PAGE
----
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Niernberg v. Feld

    Brief Fact Summary. A husband and wife, the Niernbergs (Defendants), owned land which they agreed to sell to the Felds (Plaintiffs) under a “Receipt and Option” which provided for a $1,500 deposit. The Defendants then sold the property to another for greater than what the Plaintiffs had agreed to and thereafter refused to return the deposit.

    Synopsis of Rule of Law. An executory contract involving title to, or an interest in, land may be rescinded by an agreement resting in parol. The statute of frauds concerns the making of contracts and does not apply to rescission.

    Facts. The Defendants owned land, which they agreed to sell to Plaintiffs under a “Receipt and Option”, which provided for a $1,500 deposit and the remaining balance was to be paid in cash and secured by deed of trust. Under the agreement, the Defendants were to provide merchantible title by May 1, and the Plaintiffs would secure the financing before May 1, and if any party failed, then any money paid would be held as liquidated damages. After this “Receipt and Option,” but prior to May 1, Plaintiffs desired to back out of the deal and a meeting was held between the two husbands and in the presence of the Plaintiffs’ attorney. It was orally agreed at the conference that if the Defendants sell the house to someone else for the same or greater price than agreed to by the Plaintiffs, then the deposit would be returned, but that if the Defendants had to sell for less, the deposit would be applied to the difference and any remainder would go to the Plaintiffs. The Defendants then sold the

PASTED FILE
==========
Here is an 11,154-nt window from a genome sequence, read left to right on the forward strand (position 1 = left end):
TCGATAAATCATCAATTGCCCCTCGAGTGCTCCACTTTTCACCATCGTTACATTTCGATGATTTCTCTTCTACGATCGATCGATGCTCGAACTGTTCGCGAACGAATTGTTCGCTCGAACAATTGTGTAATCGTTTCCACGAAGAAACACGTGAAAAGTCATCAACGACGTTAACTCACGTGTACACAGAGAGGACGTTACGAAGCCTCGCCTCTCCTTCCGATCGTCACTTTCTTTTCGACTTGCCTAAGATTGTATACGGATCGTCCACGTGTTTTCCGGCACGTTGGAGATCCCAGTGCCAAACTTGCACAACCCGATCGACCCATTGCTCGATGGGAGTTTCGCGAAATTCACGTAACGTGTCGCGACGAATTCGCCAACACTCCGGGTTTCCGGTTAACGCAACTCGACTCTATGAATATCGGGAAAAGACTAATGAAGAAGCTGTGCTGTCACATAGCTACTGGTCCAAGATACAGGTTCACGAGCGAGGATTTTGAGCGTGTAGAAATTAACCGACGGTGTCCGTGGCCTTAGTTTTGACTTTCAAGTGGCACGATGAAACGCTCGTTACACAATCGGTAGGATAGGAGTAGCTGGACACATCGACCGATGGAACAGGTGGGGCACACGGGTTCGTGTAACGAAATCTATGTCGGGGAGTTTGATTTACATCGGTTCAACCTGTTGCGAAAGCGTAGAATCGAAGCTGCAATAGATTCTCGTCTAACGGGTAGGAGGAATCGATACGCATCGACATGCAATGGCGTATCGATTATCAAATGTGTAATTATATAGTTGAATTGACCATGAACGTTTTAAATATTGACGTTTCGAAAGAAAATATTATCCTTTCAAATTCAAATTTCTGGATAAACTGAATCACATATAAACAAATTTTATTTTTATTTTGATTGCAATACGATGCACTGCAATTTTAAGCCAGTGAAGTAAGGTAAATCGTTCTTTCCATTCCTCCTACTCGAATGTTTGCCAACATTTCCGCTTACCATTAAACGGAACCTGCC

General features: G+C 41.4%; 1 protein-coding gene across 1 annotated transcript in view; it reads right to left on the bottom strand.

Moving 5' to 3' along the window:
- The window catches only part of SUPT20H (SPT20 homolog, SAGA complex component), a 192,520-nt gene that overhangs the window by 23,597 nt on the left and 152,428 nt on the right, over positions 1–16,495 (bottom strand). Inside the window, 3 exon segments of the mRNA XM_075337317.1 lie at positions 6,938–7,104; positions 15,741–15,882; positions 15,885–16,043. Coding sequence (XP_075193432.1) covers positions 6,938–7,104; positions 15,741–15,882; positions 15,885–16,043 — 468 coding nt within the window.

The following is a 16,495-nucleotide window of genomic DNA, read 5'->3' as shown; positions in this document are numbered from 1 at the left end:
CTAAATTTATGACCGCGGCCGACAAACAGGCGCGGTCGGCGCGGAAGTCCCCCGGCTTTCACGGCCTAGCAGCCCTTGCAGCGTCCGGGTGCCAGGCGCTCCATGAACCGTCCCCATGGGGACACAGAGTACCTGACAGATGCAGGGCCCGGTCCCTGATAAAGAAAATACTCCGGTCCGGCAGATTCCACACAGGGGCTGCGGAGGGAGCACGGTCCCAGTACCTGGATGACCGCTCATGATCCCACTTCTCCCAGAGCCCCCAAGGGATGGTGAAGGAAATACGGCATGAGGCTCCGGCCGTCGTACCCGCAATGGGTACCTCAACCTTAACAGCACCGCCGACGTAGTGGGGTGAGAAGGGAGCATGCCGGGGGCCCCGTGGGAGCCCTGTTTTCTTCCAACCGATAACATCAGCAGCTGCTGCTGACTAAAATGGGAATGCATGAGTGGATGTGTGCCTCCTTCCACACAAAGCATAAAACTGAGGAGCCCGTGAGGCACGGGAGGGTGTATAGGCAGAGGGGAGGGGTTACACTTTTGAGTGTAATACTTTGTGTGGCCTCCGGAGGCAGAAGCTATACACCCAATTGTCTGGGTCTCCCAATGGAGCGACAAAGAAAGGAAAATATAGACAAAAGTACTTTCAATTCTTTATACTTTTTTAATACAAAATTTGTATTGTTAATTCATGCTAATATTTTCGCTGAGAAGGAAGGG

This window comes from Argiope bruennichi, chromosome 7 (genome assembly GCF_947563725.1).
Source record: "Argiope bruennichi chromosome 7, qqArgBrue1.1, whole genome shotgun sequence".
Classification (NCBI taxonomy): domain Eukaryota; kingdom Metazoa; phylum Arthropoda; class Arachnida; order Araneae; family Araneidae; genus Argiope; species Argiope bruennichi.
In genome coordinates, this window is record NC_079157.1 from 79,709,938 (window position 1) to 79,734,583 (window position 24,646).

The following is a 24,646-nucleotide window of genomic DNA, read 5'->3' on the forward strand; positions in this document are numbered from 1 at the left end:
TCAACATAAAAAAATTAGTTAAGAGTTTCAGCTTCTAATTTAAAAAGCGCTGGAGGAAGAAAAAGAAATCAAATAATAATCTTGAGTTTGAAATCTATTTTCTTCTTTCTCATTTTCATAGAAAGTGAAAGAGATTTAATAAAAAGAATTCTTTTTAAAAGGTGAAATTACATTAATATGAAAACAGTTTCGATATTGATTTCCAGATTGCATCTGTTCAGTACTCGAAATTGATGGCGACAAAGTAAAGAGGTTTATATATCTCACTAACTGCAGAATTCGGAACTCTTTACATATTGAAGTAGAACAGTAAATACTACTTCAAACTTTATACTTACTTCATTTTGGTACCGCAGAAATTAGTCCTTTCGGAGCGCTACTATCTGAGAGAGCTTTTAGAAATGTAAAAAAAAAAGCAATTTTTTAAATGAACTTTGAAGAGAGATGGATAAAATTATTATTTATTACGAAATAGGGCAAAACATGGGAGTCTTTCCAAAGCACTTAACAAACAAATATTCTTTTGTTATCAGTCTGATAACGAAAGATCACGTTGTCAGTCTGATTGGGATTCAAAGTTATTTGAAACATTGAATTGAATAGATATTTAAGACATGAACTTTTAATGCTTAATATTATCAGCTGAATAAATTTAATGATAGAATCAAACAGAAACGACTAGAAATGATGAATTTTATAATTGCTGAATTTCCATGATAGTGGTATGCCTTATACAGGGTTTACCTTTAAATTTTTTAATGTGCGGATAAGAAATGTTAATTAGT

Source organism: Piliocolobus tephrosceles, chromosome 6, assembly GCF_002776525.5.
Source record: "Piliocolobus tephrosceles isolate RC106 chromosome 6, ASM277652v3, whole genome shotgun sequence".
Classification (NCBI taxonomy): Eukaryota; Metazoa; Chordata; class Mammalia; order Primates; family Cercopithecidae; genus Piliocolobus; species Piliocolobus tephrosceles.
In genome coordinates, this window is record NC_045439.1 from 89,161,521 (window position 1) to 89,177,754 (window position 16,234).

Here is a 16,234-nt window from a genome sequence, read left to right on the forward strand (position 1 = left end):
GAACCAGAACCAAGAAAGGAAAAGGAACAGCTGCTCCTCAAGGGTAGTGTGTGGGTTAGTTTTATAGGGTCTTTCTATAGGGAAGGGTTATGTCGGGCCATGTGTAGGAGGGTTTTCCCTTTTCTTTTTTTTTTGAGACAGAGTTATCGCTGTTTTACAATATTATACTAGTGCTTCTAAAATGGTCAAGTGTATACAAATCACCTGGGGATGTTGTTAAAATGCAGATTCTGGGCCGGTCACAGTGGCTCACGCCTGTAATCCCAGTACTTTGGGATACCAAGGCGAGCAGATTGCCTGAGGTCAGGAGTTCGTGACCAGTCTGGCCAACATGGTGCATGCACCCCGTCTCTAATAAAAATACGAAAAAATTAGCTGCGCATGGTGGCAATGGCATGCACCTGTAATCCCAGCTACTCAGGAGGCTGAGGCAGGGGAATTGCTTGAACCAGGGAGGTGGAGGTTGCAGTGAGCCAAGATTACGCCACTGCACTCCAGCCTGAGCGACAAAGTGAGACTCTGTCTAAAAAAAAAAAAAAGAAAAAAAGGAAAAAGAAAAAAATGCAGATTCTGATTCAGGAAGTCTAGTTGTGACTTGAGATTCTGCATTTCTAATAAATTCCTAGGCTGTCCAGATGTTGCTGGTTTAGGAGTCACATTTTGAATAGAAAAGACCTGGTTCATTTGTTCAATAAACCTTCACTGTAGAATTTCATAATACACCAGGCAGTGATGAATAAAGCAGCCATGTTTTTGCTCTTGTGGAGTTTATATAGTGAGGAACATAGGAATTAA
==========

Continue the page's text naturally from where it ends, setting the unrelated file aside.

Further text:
property to another for greater than what the Plaintiffs had agreed to pay and thereafter refused to return the deposit. Plaintiffs sued for the amount of the deposit. The trial court, by jury, found for Plaintiffs and Defendants appealed.

    Issue. There are three issues:
    Can provisions of a written agreement be rescinded or modified by a subsequent oral agreement?
    Was the subsequent oral agreement supported by consideration?
    Was the oral rescission of the written agreement effective due to the lack of attendance of Defendant’s wife?

    Held. Yes to all. Judgment affirmed.
    An executory contract involving title to, or an interest in, lands may be rescinded by an agreement resting in parol. The statute of frauds concerns the making of contracts only and does not apply to rescission.
    Thus, executory contracts such as the one in this case may be rescinded by the mutual consent of the parties thereto.
    The court found that there was sufficient consideration given in that a promise for a promise was given involving the release of each party from further consideration.
    The Defendants received a benefit from the promise insofar as they were able to retain the deposit until the land was sold and then were to retain the amount of the deposit necessary to make up the difference between what the new buyer would pay and what the Plaintiffs were to pay.
    The jury resolved the question of the fact of the oral agreement against the Defendants, thus the lack of Defendant’s wife’s attendance at the meeting in which the oral rescission was made is not controlling.

    Discussion. This case could also be seen as a way for the court to avoid a result, which would allow the Defendants to be unjustly enriched by their dealings with the Plaintiffs. The Plaintiffs’ promise to release Defendants from the written agreement to sell in effect “freed” the Defendants to sell to another. Parol evidence is evidence of intent, which comes from outside the four corners of the instrument.


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